Turkish President Recep Tayyip Erdogan has criticised the international community and its allies for not adequately supporting Turkey’s fight against terrorism.
“Our close allies tell us that ‘this is a terrorist organisation’ when we talk face to face. But [after the facts] the international community does not want to see the true face of terror,” Erdogan said, speaking to an audience of businessmen in Turkey’s central Kayseri Province on Sunday.
“The ones who have left us alone in the fight against terror will find themselves dealing with the same problem soon. We will not waver [against terror] because certain individuals have been expressing different opinions,” he stated.
“We will do whatever is necessary [against terror].”
The Turkish president had a high-level meeting with US Vice President Joe Biden on Saturday discussing various issues; including the terror threats that Turkey is currently facing against PKK and DAESH inside and outside of the country’s borders.
Erdogan told Biden that Turkey has been expecting sensitivity from high-level officials of allied powers, emphasising that they should stay away from expressions, which could serve the aims of certain groups trying to sabotage Turkey’s decisive fight against terror, according to the Turkish presidential office.
“When Internet freedom is curtailed and social media sites like YouTube or Twitter are shut down and more than 1,000 academics are accused of treason simply by signing a petition, that’s not the type of example that needs to be set in the region,” Biden said on Friday during the first day of his visit in Turkey.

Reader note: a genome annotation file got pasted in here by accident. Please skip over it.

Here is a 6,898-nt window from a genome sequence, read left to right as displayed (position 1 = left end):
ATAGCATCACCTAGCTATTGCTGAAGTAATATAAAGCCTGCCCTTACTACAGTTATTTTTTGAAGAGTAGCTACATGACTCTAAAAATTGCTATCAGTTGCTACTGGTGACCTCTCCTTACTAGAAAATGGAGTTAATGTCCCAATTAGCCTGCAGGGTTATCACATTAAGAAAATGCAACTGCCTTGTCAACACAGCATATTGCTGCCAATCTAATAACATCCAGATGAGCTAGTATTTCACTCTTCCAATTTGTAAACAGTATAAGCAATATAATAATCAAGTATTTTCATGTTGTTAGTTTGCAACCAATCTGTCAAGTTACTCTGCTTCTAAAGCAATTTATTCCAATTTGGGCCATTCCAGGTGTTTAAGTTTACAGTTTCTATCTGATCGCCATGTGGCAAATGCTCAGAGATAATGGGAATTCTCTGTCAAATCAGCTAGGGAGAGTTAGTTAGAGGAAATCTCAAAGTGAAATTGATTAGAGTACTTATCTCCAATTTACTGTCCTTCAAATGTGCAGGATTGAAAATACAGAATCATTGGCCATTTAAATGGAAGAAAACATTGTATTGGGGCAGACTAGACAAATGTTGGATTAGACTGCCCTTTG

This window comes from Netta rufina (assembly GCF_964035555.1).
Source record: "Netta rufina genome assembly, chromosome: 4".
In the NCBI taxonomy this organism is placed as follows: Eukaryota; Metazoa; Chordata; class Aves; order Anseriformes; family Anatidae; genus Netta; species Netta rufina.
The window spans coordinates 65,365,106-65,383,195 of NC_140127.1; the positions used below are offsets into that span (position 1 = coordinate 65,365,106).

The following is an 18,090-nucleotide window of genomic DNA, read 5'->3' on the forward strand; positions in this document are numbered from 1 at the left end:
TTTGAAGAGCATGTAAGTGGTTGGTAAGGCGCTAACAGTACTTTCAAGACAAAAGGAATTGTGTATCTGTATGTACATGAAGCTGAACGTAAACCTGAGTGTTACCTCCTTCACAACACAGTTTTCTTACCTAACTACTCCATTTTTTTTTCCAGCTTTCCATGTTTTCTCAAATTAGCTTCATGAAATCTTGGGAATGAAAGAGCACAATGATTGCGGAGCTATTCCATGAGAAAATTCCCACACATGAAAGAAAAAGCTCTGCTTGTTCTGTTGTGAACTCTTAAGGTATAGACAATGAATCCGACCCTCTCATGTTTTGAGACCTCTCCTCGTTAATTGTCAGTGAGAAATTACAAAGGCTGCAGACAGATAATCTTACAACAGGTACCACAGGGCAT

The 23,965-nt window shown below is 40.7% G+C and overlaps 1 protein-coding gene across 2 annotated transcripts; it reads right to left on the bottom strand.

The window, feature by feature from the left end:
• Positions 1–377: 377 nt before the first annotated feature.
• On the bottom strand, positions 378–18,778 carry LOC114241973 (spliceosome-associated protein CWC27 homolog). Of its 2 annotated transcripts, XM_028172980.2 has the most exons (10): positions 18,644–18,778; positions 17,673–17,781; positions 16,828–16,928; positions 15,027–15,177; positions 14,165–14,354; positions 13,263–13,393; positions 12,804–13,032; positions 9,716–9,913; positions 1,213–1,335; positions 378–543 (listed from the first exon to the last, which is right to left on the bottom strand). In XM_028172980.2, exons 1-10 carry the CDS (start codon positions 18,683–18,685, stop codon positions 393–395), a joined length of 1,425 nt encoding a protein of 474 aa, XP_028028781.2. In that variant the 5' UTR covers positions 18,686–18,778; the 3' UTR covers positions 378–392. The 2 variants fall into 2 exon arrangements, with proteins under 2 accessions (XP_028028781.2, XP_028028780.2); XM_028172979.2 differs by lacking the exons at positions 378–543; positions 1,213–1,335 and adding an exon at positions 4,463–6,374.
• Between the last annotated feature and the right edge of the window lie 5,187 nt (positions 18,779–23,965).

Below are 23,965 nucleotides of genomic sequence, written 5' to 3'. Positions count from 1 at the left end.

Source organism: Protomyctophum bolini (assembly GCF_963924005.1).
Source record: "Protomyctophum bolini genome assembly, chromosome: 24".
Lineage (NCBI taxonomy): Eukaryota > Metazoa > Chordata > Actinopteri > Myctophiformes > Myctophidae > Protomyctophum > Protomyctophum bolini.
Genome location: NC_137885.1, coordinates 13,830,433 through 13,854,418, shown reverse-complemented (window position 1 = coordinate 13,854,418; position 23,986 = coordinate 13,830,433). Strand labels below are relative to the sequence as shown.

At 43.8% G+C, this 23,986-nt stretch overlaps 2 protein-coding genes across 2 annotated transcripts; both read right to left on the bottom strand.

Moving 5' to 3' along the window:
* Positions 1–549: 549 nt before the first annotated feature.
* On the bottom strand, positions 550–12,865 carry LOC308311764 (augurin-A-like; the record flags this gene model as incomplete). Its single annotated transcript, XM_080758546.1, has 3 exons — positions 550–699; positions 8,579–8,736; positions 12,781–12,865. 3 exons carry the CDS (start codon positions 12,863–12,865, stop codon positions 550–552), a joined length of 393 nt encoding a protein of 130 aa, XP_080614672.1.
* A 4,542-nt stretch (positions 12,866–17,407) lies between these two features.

Last week numerous academics had issued a manifesto, accusing the Turkish state of violating human rights in southeastern and eastern regions, which sparked official investigations against them on the grounds that they have committed “terrorist propaganda” by supporting the PKK terror organisation.
In addition, Prime Minister Ahmet Davutoglu on Friday urged Biden to come to straightforward terms with PKK terrorism, following Biden’s criticism of Turkey’s actions.
PKK terror attacks have left more than 250 security officers dead in Turkey, since the group’s umbrella organisation, KCK, unilaterally ended a two-and-a-half-year-long ceasefire with the government on July 11 and further threatened Turkey with attacks.
Turkey has long been confronted with armed attacks in its southeastern and eastern regions by the PKK, which was founded in 1974 by Abdullah Ocalan and his supporters in Ankara.
Armed clashes and acts of violence have continued on and off for over 30 years and have claimed the lives of over 40,000 people.